Quick Sync Performance Improved

With Sandy Bridge Intel introduced an extremely high performing hardware video transcode engine called Quick Sync. The solution ended up delivering the best combination of image quality and performance of any available hardware accelerated transcoding options from AMD, Intel and NVIDIA. Quick Sync leverages a combination of fixed function hardware, IVB's video decode engine and the EU array.

The increase in EUs and improvements to their throughput both contribute to increases in Quick Sync transcoding performance. Presumably Intel has also done some work on the decode side as well, which is actually one of the reasons Sandy Bridge was so fast at transcoding video. The combination of all of this results in up to 2x the video transcoding performance of Sandy Bridge. There's also the option of seeing less of a performance increase but delivering better image quality.

I've complained in the past about the lack of free transcoding applications (e.g. Handbrake, x264) that support Quick Sync. I suspect things will be better upon Ivy Bridge's arrival.

Power Efficiency Improvements & Configurable TDP Final Words
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  • driscoll42 - Saturday, September 17, 2011 - link

    On the last page there's "Should the fab engineers at Intel do their job well, Ivy Bridge could deliver much better power characteristics than Ivy." in the second paragraph, should that be Sandy on the end? Reply
  • Anand Lal Shimpi - Saturday, September 17, 2011 - link

    Thank you! Fixed :)

    Take care,
    Anand
    Reply
  • Beenthere - Saturday, September 17, 2011 - link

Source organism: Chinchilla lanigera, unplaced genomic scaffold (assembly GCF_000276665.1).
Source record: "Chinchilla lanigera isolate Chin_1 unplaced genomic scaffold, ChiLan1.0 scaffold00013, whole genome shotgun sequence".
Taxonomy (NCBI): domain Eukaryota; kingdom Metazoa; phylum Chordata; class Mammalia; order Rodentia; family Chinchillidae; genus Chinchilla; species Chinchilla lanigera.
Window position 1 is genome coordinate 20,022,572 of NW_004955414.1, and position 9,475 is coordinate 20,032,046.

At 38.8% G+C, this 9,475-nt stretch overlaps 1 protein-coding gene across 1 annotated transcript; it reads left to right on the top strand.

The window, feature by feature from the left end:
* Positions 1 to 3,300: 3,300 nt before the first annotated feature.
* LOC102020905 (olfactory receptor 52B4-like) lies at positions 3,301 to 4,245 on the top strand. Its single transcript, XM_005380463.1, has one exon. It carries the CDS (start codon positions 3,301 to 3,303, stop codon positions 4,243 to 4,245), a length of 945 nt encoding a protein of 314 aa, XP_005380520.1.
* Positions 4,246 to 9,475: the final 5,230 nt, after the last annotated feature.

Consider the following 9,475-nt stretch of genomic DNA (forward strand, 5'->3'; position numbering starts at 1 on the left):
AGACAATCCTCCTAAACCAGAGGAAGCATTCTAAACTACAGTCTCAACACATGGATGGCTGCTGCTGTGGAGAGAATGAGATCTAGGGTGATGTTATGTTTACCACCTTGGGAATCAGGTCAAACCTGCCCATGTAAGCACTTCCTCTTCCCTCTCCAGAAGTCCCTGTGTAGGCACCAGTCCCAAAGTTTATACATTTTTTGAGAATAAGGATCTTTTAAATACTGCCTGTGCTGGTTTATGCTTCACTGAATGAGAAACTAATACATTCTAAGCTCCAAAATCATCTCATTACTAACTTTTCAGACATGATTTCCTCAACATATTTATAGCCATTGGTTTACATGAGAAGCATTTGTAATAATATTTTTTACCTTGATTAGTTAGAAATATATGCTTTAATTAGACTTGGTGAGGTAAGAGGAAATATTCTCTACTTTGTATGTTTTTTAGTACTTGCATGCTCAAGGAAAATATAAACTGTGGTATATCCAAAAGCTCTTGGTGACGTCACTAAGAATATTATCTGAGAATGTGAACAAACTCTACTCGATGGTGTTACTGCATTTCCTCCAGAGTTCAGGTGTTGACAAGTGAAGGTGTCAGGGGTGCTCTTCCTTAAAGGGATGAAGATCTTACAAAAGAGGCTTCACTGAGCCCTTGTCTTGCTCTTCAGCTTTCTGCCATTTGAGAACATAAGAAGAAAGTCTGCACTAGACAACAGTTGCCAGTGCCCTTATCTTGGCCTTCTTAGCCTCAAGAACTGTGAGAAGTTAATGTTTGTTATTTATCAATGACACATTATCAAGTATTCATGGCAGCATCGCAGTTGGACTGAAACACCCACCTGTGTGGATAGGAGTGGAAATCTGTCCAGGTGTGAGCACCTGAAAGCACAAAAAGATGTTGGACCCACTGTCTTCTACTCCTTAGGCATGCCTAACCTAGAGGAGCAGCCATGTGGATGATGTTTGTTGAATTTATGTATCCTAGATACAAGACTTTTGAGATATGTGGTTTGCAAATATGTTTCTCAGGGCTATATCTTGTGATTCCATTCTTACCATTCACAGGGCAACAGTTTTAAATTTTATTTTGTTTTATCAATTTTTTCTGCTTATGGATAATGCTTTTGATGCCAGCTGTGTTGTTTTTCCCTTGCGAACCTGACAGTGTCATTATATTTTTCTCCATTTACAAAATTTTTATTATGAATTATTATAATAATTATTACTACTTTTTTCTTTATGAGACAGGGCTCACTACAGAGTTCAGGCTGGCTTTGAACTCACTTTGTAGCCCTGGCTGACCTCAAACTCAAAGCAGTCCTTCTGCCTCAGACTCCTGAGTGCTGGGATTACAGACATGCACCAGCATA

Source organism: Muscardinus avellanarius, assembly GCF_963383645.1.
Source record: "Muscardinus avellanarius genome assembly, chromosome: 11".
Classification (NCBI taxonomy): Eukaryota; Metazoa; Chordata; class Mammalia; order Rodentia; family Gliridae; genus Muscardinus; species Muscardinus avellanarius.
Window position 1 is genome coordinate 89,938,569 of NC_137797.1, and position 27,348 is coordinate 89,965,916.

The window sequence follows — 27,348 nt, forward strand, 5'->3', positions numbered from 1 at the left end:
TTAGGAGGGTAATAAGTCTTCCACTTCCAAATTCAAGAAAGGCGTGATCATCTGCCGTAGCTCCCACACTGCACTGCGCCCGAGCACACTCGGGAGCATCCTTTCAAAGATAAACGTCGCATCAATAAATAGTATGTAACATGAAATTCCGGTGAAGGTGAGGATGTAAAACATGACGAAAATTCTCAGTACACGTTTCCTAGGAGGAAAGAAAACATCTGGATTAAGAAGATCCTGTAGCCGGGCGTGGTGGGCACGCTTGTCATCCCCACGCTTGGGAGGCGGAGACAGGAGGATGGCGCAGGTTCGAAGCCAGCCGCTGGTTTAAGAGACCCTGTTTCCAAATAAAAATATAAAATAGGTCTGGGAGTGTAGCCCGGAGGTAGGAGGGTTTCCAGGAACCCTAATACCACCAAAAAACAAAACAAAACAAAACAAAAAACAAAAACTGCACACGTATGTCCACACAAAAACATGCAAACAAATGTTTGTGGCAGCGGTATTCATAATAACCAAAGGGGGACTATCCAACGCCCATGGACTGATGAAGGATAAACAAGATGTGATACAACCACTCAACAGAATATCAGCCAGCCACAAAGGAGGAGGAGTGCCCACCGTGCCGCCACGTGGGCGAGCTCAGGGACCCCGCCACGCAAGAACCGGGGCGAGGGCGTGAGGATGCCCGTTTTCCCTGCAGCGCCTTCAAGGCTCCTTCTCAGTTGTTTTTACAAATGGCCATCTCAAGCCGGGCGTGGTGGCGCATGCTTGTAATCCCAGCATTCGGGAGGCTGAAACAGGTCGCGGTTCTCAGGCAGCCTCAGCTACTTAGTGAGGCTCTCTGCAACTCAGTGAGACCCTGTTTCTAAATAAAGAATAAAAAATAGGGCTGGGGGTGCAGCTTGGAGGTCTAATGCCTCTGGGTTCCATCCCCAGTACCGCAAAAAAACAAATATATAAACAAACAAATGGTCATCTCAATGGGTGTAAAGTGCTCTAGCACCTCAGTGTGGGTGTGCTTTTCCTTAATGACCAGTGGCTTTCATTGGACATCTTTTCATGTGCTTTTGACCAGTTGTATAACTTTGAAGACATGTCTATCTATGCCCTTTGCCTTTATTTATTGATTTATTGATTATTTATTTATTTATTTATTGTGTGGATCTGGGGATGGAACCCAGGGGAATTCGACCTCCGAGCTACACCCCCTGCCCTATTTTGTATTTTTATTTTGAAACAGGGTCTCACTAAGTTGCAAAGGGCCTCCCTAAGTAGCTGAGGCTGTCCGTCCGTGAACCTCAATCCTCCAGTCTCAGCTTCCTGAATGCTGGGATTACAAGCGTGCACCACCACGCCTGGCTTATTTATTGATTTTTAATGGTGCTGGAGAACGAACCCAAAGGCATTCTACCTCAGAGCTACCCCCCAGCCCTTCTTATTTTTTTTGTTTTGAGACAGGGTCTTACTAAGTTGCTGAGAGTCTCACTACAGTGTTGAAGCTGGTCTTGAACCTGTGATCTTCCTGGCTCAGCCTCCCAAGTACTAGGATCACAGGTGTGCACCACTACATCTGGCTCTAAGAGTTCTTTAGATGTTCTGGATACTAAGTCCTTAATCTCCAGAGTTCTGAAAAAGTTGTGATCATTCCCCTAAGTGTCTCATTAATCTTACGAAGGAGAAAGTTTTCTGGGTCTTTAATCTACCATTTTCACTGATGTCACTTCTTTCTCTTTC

It's good that Intel has decided that their GPU sucks and that to be competitive they need to catch up to AMD. This will take some time as AMD has a two year head start on APUs but it's all good for consumers.

    In spite of the marketing hype from Intel it looks like they've conceded that AMD has the better system approach with APUs for mainstream consumers and laptops. CPU performance alone is no longer a valid yardstick for PC performance thanks to AMD's advance thinking and Llano.
    Reply
  • TypeS - Saturday, September 17, 2011 - link

    I realize Intel is behind (has been for since anyone can remember) in the graphics arena compared to AMD/ATI and NVIDIA, but is AMD "two years ahead" in terms of an APU? While Clarkdale can't really be considered a true all in one package (hey remember when Kentsfield wasn't considered a true quad core?), it was still an all in one package, and with Sandy Bridge, Intel brought it all together onto one die. Intel isn't calling it an APU but if you compare SNB and Llano/Bulldozer, they share some similarities.

    AMD's edge is on graphics, and Intel is closing the gap.

    I might be missing something though in why you say they are ahead in terms of an "APU", but from my knowledge, Intel as first to release a retail/commercial APU.
    Reply
  • Guspaz - Monday, September 19, 2011 - link

    Intel might be catching up in terms of physical performance, but Intel's drivers still, quite frankly, suck. It's the one thing really holding the platform back, in terms of both compatibility and performance. Even simple things like flash acceleration can sometimes be wonky with Intel's drivers.